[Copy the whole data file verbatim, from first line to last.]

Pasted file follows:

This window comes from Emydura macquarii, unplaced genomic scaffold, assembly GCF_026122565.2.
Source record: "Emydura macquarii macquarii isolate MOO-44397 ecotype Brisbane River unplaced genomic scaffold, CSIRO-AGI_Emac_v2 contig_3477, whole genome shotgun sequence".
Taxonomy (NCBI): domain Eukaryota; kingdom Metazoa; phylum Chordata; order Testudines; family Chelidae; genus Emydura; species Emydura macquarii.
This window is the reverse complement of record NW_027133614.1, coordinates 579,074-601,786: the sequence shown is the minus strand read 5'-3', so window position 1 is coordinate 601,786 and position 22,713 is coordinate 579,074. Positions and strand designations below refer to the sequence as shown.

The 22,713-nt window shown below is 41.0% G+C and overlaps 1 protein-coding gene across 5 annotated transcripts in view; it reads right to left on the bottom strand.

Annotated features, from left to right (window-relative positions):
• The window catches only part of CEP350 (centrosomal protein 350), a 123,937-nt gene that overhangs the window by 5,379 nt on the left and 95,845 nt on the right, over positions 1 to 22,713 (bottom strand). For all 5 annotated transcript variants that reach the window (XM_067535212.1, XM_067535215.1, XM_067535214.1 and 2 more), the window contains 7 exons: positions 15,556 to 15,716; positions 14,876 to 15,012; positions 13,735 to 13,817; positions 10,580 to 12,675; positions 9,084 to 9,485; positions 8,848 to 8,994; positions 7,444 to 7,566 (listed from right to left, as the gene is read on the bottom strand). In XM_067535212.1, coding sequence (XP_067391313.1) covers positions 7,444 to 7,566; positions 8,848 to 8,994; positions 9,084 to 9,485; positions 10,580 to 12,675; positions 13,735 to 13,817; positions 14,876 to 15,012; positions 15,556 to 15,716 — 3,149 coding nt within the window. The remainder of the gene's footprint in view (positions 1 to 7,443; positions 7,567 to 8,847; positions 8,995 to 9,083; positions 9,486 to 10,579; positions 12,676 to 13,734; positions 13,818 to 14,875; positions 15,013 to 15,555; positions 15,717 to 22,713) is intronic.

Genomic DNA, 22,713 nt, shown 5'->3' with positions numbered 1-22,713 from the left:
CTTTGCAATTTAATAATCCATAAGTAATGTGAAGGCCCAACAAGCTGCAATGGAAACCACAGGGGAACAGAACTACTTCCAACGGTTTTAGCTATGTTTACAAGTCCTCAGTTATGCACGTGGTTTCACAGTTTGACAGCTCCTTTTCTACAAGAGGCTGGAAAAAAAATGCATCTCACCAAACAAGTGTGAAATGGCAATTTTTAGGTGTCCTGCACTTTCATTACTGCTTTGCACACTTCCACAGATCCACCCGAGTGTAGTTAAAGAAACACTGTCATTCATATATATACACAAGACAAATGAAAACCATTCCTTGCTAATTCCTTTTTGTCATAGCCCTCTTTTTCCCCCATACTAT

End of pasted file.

This window comes from Emydura macquarii, unplaced genomic scaffold, assembly GCF_026122565.2.
Source record: "Emydura macquarii macquarii isolate MOO-44397 ecotype Brisbane River unplaced genomic scaffold, CSIRO-AGI_Emac_v2 contig_3477, whole genome shotgun sequence".
Taxonomy (NCBI): domain Eukaryota; kingdom Metazoa; phylum Chordata; order Testudines; family Chelidae; genus Emydura; species Emydura macquarii.
This window is the reverse complement of record NW_027133614.1, coordinates 579,074-601,786: the sequence shown is the minus strand read 5'-3', so window position 1 is coordinate 601,786 and position 22,713 is coordinate 579,074. Positions and strand designations below refer to the sequence as shown.

The 22,713-nt window shown below is 41.0% G+C and overlaps 1 protein-coding gene across 5 annotated transcripts in view; it reads right to left on the bottom strand.

Annotated features, from left to right (window-relative positions):
• The window catches only part of CEP350 (centrosomal protein 350), a 123,937-nt gene that overhangs the window by 5,379 nt on the left and 95,845 nt on the right, over positions 1 to 22,713 (bottom strand). For all 5 annotated transcript variants that reach the window (XM_067535212.1, XM_067535215.1, XM_067535214.1 and 2 more), the window contains 7 exons: positions 15,556 to 15,716; positions 14,876 to 15,012; positions 13,735 to 13,817; positions 10,580 to 12,675; positions 9,084 to 9,485; positions 8,848 to 8,994; positions 7,444 to 7,566 (listed from right to left, as the gene is read on the bottom strand). In XM_067535212.1, coding sequence (XP_067391313.1) covers positions 7,444 to 7,566; positions 8,848 to 8,994; positions 9,084 to 9,485; positions 10,580 to 12,675; positions 13,735 to 13,817; positions 14,876 to 15,012; positions 15,556 to 15,716 — 3,149 coding nt within the window. The remainder of the gene's footprint in view (positions 1 to 7,443; positions 7,567 to 8,847; positions 8,995 to 9,083; positions 9,486 to 10,579; positions 12,676 to 13,734; positions 13,818 to 14,875; positions 15,013 to 15,555; positions 15,717 to 22,713) is intronic.

Genomic DNA, 22,713 nt, shown 5'->3' with positions numbered 1-22,713 from the left:
CTTTGCAATTTAATAATCCATAAGTAATGTGAAGGCCCAACAAGCTGCAATGGAAACCACAGGGGAACAGAACTACTTCCAACGGTTTTAGCTATGTTTACAAGTCCTCAGTTATGCACGTGGTTTCACAGTTTGACAGCTCCTTTTCTACAAGAGGCTGGAAAAAAAATGCATCTCACCAAACAAGTGTGAAATGGCAATTTTTAGGTGTCCTGCACTTTCATTACTGCTTTGCACACTTCCACAGATCCACCCGAGTGTAGTTAAAGAAACACTGTCATTCATATATATACACAAGACAAATGAAAACCATTCCTTGCTAATTCCTTTTTGTCATAGCCCTCTTTTTCCCCCATACTAT